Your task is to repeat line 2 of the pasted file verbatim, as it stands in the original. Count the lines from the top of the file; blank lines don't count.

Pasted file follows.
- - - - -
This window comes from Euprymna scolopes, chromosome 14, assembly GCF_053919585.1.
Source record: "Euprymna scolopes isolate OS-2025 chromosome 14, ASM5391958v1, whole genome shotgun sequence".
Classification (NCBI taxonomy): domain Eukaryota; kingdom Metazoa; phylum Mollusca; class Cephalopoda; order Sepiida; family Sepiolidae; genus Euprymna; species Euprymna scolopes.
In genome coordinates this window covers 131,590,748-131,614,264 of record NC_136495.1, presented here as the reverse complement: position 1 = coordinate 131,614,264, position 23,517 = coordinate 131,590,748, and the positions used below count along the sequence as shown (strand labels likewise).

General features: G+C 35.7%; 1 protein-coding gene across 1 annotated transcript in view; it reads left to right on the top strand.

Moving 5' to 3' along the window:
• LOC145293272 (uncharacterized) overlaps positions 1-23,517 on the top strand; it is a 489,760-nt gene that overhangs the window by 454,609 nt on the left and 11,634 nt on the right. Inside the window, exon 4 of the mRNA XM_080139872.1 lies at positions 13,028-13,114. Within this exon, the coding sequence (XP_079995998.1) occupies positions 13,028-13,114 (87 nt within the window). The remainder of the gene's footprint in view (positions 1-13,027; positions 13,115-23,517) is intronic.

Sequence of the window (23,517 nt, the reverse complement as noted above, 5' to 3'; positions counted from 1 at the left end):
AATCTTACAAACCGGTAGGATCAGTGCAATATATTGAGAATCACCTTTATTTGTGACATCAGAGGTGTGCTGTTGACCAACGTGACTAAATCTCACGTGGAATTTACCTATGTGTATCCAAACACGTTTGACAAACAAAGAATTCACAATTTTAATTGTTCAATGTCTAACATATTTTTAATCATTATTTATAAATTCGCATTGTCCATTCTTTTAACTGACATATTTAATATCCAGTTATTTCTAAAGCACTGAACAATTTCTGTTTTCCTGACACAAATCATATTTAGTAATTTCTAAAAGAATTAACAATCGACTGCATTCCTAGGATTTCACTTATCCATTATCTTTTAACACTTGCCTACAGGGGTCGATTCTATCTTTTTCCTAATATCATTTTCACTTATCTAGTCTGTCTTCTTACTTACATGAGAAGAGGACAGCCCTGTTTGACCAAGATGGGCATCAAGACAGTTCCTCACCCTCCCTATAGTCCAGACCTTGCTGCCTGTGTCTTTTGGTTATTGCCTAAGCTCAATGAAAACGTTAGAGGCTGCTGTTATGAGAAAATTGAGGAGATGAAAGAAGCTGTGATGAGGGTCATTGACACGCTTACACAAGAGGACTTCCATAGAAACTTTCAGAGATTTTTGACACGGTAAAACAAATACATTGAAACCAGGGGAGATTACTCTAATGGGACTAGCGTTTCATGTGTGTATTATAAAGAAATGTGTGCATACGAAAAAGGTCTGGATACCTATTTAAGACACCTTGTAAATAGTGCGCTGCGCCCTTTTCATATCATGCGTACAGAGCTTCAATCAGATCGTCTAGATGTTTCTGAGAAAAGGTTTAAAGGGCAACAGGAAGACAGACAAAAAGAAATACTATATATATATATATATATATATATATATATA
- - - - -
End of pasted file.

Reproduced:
Source record: "Euprymna scolopes isolate OS-2025 chromosome 14, ASM5391958v1, whole genome shotgun sequence".